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I shift from baking to cooking, from breads to curries, advancing in the alphabet, so to speak. When I acquired a chicken curry recipe a month ago I had to wait to cook it, as my house-guest was vegetarian. I bought some more coconut milk a week ago, but I was out of cauliflower, so instead substituted carrots and potatoes ... over a bed of rice it was excellent. I bought a head of cauliflower the other day, so last night I prepared the original recipe.
For this recipe I needed a few ingredients that did not fit into the fresh-produce category. This brand of coconut milk costs 79 cents at my neighborhood market; there are several varieties, so less expensive and some more, at my local Asian market. SPAR did not have any fresh chicken breasts, so I picked up 500g of frozen breast for under 2 Euros. The other day I finished my bottle of rapeseed oil and restocked with a liter of sunflower oil. I do not have any freshly made or canned chicken stock, so I just used Maggi and some water.
95 cents got me a large bag of ground ginger—I originally purchased it in December for making gingerbread. After last making this recipe I almost ran out of curry powder, so picked up another container at the store. My salt and pepper are likewise rather generic.
I picked up a head of cauliflower Monday afternoon with the intention of making the curry that evening, but after an afternoon snack I lost my appetite for anything hot, so I put off making it until today. I did not have any regular white onions, but I had a few shallots left over in a bag. I always have several cloves of garlic on hand.
Here we see the vegetables before preparation.
And then we see them after preparation.
This was perhaps a bit more than a “small head” of cauliflower, but you can never really have too much cauliflower. I decided to use it all.
After this preparation it was just a matter of mixing things at the right time and waiting.
3 tablespoons of curry powder and 1 teaspoon are added to the skillet. After a minute or so 2 tablespoons of oil are mixed in to create a brown paste.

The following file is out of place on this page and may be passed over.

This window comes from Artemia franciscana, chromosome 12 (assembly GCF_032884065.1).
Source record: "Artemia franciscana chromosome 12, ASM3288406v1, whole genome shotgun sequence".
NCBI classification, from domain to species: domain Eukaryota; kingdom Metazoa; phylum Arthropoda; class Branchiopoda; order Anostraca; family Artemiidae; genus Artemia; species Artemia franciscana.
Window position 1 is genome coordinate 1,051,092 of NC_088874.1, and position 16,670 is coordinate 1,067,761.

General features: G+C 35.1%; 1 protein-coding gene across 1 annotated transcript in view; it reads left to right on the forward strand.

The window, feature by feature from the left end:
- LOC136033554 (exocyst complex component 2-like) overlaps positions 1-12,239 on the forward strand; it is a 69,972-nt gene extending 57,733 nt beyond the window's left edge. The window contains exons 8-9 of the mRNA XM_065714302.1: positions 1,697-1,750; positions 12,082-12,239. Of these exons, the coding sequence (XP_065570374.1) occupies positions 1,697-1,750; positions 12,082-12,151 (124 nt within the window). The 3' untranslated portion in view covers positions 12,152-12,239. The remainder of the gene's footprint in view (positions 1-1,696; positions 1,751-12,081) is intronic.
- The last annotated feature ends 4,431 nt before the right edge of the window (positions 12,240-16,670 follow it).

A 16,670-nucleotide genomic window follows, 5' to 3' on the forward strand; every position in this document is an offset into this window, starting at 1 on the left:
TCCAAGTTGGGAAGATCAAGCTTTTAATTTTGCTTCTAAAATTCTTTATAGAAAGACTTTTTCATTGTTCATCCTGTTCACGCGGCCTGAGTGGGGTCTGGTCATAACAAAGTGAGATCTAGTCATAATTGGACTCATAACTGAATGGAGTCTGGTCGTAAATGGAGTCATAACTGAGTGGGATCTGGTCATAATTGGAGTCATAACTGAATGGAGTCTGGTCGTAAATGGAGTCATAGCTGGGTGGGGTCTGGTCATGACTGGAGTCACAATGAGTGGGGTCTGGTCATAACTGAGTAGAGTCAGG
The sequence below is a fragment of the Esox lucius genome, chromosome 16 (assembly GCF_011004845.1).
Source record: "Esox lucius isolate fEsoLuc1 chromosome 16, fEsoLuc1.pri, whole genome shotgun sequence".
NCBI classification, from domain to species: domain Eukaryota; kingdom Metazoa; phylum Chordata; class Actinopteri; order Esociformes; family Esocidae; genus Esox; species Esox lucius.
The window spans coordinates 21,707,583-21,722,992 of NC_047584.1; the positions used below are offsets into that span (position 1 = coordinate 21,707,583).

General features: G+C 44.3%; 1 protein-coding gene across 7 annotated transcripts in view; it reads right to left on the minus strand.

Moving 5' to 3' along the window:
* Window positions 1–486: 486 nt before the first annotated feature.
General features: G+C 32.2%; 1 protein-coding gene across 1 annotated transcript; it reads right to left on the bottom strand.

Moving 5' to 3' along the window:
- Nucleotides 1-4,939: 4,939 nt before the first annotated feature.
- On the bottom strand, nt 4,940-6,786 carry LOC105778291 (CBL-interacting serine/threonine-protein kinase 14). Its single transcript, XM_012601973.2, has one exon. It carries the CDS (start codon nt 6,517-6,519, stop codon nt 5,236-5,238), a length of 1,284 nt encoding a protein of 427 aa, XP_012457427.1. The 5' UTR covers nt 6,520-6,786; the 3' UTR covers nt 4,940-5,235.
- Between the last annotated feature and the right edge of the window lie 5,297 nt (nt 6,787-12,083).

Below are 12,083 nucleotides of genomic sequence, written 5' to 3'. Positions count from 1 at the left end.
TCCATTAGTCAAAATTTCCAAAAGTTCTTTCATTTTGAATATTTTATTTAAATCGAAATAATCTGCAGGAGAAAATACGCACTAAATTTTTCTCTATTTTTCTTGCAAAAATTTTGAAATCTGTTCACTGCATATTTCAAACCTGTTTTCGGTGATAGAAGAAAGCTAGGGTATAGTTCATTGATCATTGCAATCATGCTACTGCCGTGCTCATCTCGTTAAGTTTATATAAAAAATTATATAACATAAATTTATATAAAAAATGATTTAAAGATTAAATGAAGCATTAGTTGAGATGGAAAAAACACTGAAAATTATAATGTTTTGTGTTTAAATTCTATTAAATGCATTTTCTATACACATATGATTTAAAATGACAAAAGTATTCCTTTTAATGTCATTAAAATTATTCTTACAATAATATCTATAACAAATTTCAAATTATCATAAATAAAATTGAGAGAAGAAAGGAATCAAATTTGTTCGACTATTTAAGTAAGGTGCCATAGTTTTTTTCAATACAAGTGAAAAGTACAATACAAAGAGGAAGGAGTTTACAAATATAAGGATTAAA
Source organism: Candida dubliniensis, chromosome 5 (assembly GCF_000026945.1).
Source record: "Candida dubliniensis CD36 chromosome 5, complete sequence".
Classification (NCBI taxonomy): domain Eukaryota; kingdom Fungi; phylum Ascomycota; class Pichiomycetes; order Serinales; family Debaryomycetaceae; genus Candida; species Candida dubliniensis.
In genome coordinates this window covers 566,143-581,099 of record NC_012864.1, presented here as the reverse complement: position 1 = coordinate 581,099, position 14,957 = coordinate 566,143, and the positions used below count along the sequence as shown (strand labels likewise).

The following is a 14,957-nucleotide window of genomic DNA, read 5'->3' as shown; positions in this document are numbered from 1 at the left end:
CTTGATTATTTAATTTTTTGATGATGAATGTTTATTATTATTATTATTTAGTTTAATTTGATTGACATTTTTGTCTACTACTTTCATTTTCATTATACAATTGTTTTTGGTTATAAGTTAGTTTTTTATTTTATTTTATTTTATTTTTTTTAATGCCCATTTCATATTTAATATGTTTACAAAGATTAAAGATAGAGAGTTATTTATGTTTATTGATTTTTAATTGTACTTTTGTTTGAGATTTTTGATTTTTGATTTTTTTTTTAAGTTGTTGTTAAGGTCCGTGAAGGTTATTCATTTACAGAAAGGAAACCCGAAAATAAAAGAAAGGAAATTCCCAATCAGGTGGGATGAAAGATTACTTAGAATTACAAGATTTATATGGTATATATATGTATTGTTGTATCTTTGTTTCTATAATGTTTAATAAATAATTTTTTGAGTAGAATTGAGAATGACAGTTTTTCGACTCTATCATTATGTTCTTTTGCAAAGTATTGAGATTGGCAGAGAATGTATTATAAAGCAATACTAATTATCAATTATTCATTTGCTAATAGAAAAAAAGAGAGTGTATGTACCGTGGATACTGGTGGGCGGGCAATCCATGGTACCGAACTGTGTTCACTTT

The garlic and onion are added to the hot pan and left to soften for a few minutes. My range has seven settings: 1–6 and “off” ... I usually heat the pan on 4, cook most things on 3, and simmer on 2, or 1 if I am using a small saucepan.
While this was going on I sliced the chicken breasts (three smaller ones) into chunks and strips.
I simply dumped them into the pan and stirred them with the curried onions and garlic until everything was brown. I left the pan to cook for about ten minutes; I turned the chicken chunks once or twice during the period.
At this point I added the head of cauliflower, poured in the broth and coconut milk, and seasoned liberally with salt and pepper. I stirred things only to the extent that the spices were well distributed and each piece of cauliflower was moistened. I put the lid on the skillet, and once it began to bubble I lowered it to a simmer.
I prepared a half cup of white rice to use as a bed for the chicken-cauliflower curry. The result was savory and rather mild; it is a good comfort food. Last week when I had no cauliflower I used my remaining carrots and a potato instead; I had halved the recipe insofar as I only used 250g of chicken. The sweetness of the carrots helped to make that batch truly stunning—the halved recipe is also about right for one person (at least for someone with a big appetite); the full batch can feed several people ... I just have left-overs.
—June 21 2006